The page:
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Thread: France repels English invasion

  1. #1
    Old Fart
    Join Date
    Jun 2002

    France repels English invasion

    Talk about being "petty" ....it seems France objects to having their language "polluted" by english words. This HAS to be related to the "freedom fries" crap from months past.

    The Culture Ministry has announced a ban on the use of "e-mail" in all government ministries, documents, publications or websites, the latest step to stem an incursion of English words into the French lexicon.
    Government regulated CULTURE????

    I'm starting to think that escargot (sp?) causes brain damage.
    It isn't paranoia when you KNOW they're out to get you...

  2. #2
    Join Date
    Aug 2001
    Interesting discussion

    While I can understand the reasoning behind it (more about that later), 'banning' the word is kinda far-fetched...
    A language 'mirrors' a culture - culture changes, language changes. Trying to stop that is a lost case. If people feel comfortable saying a certain word, that word *will* be used. There are more than enough cases where a certain word is made up, and years later it ends up in the dictionary.
    A dictionary/thesaurus is what makes a language 'official'. In the case of France, the word 'e-mail' is probably not (yet) in the dictionary (it is in Belgium, but got only added a couple of years ago). I can understand governments demanding their own personnel to use 'official' words: it encourages uniformism, which is always good when it comes to 'official' documents imo. The word 'courriel' isn't in the French dictionary, either. Untill now, either the long 'courrier electronique', or the English 'e-mail' is used (knowing the French, I'm pretty sure that the claim that 'courrier electronique' is used by more Frenchmen than 'e-mail' is true... afaik, the French are the only one not calling a computer a computer :/ - they call it micro-ordinateur). Since e-mail has become a 'real' part of (French) culture, there is a need for a word to 'uniformally' describe it. In comes 'courriel'. And I think it's up to the French people (and not the government) to decide what word they want to use. If everybody uses 'courriel', it should be added to the dictionary, making it official. If everybody uses 'e-mail', then it should be 'e-mail'. But banning the word? Culture, not a government, makes a language.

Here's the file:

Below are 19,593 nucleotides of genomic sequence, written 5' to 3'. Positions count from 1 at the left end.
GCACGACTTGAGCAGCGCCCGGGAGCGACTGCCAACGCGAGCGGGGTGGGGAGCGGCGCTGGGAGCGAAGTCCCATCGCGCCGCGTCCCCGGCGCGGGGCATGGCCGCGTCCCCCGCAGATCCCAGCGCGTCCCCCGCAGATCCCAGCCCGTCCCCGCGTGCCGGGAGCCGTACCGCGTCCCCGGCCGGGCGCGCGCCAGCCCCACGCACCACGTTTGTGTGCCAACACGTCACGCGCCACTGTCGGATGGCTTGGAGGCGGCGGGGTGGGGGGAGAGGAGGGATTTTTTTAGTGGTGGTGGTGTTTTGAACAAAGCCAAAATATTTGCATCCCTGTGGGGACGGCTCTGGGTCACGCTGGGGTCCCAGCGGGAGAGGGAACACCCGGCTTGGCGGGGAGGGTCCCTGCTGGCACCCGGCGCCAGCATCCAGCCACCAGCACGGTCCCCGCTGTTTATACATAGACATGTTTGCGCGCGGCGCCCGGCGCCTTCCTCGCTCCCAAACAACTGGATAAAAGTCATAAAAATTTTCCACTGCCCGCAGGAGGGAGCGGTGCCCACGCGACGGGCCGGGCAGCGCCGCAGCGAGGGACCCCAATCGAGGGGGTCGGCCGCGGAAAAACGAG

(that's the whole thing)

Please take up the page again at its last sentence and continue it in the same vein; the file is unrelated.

And about the language-'pollution'... Do native English speakers feel like their language is polluted because the word 'apartheid' (a South-African word) is in their dictionary? Or aardvark? Or all the Latin-based words? I don't think so... it's part of the culture.
    E-mail is part of our culture, too.

  3. #3
    Just a Virtualized Geek MrLinus's Avatar
    Join Date
    Sep 2001
    Redondo Beach, CA
    Have either of you heard of Quebec? It has a language law that stipulates size of english language must be smaller than french and that there be no English sides outside a store. If a government thinks a culture is threatened they may do something about it.

    Interestingly enough, while Quebec has really only started this recently to protect their "culture" the Acadians of the East Coast Canada and USA have kept their culture/language for over 350 years without any support by government.

    Perhaps a lesson there.
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